For workers in the gig economy, getting paid as quickly as possible is a critical way to manage – to say nothing of survive on – an often-irregular source of income. And with the onset of the COVID-19 crisis, even those working in the traditional, 9-to-5 economy are feeling new levels of financial anxiety.
Responding to this challenge is Clair, a New York-based startup founded last year by Nico Simko (CEO), Erich Nussbaumer (CPO), and Alex Kostecki (COO). The social-impact fintech believes that workers should have access to their wages, without any additional fee or charge, at the end of the work session rather than at some arbitrary point in the future. This week, the company announced a $4.5 million seed fundraising that will help it fulfill its mission of enabling workers to “freely access money they’ve already earned,” said Simko in a statement.
“There are more payday lenders than McDonald’s in the U.S. that charge on average more than 300% annual interest on loans,” he said. “So we have one simple vision: it’s time for change.”
The round was led by Upfront Ventures and featured participation from Founder Collective and Walkabout Ventures. Also involved in the investment were Michael Vaughan, former COO of Venmo, and Paul Appelbaum, founder of Seamless. Combined with $55,000 in pre-seed funding the company picked up in the fall of last year, Clair’s total capital adds up to over $5 million.
Clair combines digital banking functionality – complete with savings account and debit card – with an Instant Pay Access feature that mitigates the temptation workers may feel to resort to high-interest payday lenders. Workers at participating businesses sign up for the service as they would for direct deposit. Once onboarded, they can request free advances on a portion of their earned income via the Clair app (or a partnering app). The advance is loaded onto a Clair debit card and the amount is deducted from the worker’s account on the subsequent payday.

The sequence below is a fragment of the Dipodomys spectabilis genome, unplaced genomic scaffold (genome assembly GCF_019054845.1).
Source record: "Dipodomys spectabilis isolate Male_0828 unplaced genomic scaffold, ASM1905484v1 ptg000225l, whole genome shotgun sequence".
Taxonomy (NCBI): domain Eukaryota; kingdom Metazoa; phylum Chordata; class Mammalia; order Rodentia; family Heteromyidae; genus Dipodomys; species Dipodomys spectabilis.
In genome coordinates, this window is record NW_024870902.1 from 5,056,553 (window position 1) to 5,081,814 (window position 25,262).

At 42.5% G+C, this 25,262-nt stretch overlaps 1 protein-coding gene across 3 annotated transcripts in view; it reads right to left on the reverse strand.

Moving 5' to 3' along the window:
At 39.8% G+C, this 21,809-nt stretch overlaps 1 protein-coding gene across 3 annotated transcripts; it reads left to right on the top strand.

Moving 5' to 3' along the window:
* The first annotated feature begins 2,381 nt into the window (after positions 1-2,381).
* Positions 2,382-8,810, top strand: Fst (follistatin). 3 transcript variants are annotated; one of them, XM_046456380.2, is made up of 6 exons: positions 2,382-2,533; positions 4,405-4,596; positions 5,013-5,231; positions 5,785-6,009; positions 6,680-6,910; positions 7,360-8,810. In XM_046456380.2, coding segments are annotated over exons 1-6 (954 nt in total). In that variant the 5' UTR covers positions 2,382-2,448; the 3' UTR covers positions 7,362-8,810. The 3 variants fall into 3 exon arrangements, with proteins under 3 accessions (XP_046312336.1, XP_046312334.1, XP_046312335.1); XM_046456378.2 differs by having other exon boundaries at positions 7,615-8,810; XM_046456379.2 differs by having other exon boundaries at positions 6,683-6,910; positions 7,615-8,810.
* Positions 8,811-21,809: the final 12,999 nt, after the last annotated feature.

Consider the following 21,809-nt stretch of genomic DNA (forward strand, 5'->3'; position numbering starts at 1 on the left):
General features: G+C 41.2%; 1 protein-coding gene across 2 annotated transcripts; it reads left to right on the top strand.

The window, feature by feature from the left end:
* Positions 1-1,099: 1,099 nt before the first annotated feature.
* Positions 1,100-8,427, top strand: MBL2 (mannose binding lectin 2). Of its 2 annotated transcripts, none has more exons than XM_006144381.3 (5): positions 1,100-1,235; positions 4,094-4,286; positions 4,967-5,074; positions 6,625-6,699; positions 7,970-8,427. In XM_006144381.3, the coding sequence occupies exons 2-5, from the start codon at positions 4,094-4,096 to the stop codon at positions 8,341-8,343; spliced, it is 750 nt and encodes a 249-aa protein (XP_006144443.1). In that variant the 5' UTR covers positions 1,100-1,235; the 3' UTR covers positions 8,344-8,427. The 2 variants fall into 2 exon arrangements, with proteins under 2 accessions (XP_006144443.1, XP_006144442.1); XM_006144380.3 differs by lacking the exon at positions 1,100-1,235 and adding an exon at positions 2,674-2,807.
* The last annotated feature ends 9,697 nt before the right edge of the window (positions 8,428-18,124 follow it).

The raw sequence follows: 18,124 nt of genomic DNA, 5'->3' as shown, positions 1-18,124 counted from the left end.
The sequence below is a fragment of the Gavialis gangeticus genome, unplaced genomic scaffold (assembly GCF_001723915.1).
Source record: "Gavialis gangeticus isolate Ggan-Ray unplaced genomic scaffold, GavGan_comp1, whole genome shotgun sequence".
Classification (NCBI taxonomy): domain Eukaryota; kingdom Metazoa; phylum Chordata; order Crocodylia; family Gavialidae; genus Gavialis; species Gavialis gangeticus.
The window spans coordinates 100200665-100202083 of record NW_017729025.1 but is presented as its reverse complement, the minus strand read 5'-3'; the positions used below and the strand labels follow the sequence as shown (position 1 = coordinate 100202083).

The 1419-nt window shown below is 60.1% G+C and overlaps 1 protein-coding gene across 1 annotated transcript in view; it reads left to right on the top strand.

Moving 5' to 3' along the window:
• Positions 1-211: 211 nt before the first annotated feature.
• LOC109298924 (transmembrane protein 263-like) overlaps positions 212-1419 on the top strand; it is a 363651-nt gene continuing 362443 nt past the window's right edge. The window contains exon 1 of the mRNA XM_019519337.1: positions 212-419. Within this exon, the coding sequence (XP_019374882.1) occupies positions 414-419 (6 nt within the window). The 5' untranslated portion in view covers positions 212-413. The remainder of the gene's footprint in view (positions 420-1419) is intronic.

According to Clair, Instant Pay Access provides a reduced reliance on payday loans and more income security in the event of emergency for workers, and turnover reduction and lower check printing costs for businesses. Upfront Ventures partner Aditi Maliwal, who sits on the Clair board of directors, praised the company’s business strategy of avoiding high customer acquisition costs by “creating a product embedded in other services that workers already use.” Simko echoed this point, highlighting not just Clair’s value to SME payroll operations, but also the value that fintechs bring to small businesses more generally.
“With small business employees making up nearly 50% of the country’s workforce, employers often don’t have enough scale to offer better benefits on their own, so they look towards their software providers,” Simko said. “By enabling these providers, we are bridging a gap and empowering them with functionalities their users want.”